When I joined Diaryland, I had no idea what html was or how to use Photoshop. I had never used a scanner and had yet to discover the joys of using an optical mouse. What I did have was creative energy that needed to be spent and the Fiery One, who made it all possible by downloading programs and bringing home all the tech stuff and keeping this computer operational.
I can be a little obsessive, so it is not uncommon to find me hunched over the keyboard, eyes red and unblinking, working on some graphic or a chunk of html. After spending a year teaching myself the basics mostly through trial and error, I have something to show for all my bouts of frustration and late nights.
So far, I have made three weblog templates for friends of mine. I feel overjoyed when someone likes something I make, whether it is here online or out there in the physical world, and since I just finished creating my favourite design yet, I thought I would take a moment to pat myself on the back in the most public way I know how. It’s kind of like I’m five and I’m putting my art up on the refrigerator. In order, the following are: Luvabeans, Pterals, and Friday Films.
It was a sunny afternoon, and I was six years old. My mother had sent me down the street to call on my friend, Patricia. I wasn’t really in the mood to play with her, but I had gone through the motions of walking down the street to her house, occasionally turning my head to see my mother standing on the front step, waving and watching my progress. I took my time kicking rocks on her driveway and leaning against a fence before I decided to ring the doorbell. I was quite small, and so I had to strain a bit to reach the high button. As I was straining upward, I looked down to my right. A breeze had moved something near the ground that had caught my eye. Tulips. I was filled with that horrible sense of things gone wrong; it was one of those moments when the world seems to have shifted slightly out of position, and you can’t put your finger on what it is; at such moments, the world becomes menacing, sardonic, sentient. The violence of their red and the sharp, black insides hidden by stiff petals filled me with dread. As in dreams when your legs are leaden, I was glued in this fixed stance, one chubby arm stretched upward to a bell I could not push, eyes cast downward to a group of tulips I could not contend.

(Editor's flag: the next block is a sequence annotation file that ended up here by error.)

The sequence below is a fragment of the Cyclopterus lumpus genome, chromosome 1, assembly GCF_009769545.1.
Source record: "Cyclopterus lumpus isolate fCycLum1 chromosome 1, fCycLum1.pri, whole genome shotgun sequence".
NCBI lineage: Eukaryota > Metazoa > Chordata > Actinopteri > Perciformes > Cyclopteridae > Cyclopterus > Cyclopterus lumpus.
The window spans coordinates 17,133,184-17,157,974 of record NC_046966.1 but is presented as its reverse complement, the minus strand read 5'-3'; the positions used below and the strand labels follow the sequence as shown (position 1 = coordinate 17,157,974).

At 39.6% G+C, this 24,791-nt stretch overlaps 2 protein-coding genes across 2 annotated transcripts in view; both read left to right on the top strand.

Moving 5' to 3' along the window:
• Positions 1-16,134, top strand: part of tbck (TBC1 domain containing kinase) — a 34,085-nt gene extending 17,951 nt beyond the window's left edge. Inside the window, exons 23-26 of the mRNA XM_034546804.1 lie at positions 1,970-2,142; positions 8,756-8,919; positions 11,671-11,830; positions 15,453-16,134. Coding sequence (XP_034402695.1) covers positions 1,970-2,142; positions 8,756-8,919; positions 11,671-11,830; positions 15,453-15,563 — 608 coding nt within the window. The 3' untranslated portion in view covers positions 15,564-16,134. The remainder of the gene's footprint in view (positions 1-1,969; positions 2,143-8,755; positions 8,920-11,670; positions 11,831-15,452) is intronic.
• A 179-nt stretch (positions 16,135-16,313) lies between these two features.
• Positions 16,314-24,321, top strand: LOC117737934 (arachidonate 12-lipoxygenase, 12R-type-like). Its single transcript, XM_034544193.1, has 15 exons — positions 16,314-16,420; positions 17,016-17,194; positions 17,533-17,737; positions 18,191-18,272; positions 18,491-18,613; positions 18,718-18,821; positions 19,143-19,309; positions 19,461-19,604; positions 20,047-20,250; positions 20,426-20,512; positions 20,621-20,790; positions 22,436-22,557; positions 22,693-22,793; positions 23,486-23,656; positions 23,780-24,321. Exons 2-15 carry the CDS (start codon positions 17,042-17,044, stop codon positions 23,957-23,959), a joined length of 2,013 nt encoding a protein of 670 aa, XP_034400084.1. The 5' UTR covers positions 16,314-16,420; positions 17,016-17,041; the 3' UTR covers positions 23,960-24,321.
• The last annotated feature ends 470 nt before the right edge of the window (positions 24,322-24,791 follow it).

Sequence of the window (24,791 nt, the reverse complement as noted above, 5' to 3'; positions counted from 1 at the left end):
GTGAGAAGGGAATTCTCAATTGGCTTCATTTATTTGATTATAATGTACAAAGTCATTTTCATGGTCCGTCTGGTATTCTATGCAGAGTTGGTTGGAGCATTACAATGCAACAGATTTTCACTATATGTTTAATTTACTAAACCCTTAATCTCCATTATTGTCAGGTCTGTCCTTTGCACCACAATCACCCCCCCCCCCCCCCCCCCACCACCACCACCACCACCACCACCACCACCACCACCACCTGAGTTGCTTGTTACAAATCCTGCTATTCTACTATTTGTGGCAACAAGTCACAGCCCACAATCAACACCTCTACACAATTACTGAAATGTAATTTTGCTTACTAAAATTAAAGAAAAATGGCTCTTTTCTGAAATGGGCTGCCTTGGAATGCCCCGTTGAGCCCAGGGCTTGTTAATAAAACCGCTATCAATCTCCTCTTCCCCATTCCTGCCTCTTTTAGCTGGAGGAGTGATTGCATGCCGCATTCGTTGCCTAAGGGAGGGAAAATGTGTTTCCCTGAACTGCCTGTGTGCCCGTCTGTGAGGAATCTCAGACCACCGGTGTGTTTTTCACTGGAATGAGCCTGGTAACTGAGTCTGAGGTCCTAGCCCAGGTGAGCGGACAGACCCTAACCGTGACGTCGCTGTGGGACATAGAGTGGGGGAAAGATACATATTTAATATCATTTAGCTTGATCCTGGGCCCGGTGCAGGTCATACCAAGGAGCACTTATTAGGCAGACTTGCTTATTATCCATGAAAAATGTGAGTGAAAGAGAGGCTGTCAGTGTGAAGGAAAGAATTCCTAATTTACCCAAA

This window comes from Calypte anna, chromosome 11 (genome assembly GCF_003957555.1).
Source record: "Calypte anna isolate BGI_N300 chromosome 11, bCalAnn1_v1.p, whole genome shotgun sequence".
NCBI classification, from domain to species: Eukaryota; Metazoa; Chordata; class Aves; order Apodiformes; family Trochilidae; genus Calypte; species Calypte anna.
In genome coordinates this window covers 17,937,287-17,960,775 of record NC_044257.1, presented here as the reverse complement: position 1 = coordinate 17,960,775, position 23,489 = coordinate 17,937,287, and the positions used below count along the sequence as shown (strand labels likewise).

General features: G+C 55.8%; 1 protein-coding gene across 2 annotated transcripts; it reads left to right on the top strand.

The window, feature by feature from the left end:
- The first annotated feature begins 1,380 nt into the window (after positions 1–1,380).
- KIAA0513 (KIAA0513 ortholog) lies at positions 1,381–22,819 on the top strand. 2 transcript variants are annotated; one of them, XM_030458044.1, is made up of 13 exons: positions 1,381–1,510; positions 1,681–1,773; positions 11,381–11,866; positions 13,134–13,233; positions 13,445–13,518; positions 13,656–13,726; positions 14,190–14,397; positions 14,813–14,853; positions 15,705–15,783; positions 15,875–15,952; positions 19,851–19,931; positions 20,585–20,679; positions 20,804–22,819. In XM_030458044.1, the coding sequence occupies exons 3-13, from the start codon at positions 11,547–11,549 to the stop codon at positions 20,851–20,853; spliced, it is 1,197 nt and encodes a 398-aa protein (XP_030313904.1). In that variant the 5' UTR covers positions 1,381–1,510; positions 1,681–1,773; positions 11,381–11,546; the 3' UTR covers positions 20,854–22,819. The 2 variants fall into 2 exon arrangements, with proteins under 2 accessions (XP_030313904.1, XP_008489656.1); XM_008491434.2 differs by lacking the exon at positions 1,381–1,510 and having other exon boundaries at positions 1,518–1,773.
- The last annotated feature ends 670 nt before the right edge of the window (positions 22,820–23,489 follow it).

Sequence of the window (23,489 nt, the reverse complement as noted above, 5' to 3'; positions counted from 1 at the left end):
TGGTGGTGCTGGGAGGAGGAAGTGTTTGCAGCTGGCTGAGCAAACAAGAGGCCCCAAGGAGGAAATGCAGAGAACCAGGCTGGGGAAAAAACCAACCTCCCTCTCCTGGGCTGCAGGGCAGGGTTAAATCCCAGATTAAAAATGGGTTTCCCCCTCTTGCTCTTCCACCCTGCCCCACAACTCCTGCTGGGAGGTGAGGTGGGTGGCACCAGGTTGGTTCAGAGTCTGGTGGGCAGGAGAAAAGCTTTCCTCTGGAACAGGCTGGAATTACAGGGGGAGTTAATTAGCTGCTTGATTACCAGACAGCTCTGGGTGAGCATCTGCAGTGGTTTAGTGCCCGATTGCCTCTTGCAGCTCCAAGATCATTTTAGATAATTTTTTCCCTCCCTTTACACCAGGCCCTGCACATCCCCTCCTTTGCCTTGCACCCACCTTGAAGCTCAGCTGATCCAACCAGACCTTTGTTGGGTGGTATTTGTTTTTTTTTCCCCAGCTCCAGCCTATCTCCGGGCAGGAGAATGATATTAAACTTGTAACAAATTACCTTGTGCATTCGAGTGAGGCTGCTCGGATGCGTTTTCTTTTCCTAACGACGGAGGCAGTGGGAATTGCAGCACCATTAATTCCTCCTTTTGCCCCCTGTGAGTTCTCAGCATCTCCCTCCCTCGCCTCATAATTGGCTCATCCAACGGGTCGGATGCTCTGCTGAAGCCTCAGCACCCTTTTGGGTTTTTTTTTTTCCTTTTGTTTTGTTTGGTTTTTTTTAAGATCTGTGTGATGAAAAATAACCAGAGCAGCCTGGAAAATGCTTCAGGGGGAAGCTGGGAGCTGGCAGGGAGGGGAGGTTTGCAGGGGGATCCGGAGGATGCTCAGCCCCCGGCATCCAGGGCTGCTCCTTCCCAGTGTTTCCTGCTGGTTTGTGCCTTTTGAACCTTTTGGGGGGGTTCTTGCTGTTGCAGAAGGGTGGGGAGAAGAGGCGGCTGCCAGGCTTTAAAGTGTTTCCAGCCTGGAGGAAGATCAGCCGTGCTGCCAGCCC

Ever since, I have hated tulips. And red flowers are not my favourite, either. Here is a poem about poppies. (What? That was a perfectly acceptable segue. I swear).
Can’t. Stop. Scanning.
I always thought hot tubs were disgusting.
Saunas aren’t so safe, either.
I love Photobucket. They host my pictures, which in turn allows me a greater degree of self-backpatting.